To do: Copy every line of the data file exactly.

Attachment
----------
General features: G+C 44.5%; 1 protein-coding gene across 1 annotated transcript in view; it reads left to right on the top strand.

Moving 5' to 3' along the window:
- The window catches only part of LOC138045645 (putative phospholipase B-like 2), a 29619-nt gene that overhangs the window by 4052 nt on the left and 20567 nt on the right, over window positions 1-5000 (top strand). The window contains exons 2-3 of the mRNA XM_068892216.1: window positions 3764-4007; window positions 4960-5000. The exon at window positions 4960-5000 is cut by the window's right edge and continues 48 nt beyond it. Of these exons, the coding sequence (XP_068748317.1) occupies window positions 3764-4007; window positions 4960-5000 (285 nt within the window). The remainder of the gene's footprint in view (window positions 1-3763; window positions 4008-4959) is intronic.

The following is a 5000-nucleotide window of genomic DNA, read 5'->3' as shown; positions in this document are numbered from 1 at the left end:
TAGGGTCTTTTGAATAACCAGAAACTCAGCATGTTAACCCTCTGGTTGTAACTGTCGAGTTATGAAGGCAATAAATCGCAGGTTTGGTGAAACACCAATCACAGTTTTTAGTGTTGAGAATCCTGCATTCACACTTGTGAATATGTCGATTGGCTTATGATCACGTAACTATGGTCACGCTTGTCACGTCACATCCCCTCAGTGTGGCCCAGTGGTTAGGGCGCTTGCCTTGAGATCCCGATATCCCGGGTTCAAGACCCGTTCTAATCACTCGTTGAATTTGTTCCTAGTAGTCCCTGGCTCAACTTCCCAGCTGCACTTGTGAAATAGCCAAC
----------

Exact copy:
General features: G+C 44.5%; 1 protein-coding gene across 1 annotated transcript in view; it reads left to right on the top strand.

Moving 5' to 3' along the window:
- The window catches only part of LOC138045645 (putative phospholipase B-like 2), a 29619-nt gene that overhangs the window by 4052 nt on the left and 20567 nt on the right, over window positions 1-5000 (top strand). The window contains exons 2-3 of the mRNA XM_068892216.1: window positions 3764-4007; window positions 4960-5000. The exon at window positions 4960-5000 is cut by the window's right edge and continues 48 nt beyond it. Of these exons, the coding sequence (XP_068748317.1) occupies window positions 3764-4007; window positions 4960-5000 (285 nt within the window). The remainder of the gene's footprint in view (window positions 1-3763; window positions 4008-4959) is intronic.

The following is a 5000-nucleotide window of genomic DNA, read 5'->3' as shown; positions in this document are numbered from 1 at the left end:
TAGGGTCTTTTGAATAACCAGAAACTCAGCATGTTAACCCTCTGGTTGTAACTGTCGAGTTATGAAGGCAATAAATCGCAGGTTTGGTGAAACACCAATCACAGTTTTTAGTGTTGAGAATCCTGCATTCACACTTGTGAATATGTCGATTGGCTTATGATCACGTAACTATGGTCACGCTTGTCACGTCACATCCCCTCAGTGTGGCCCAGTGGTTAGGGCGCTTGCCTTGAGATCCCGATATCCCGGGTTCAAGACCCGTTCTAATCACTCGTTGAATTTGTTCCTAGTAGTCCCTGGCTCAACTTCCCAGCTGCACTTGTGAAATAGCCAAC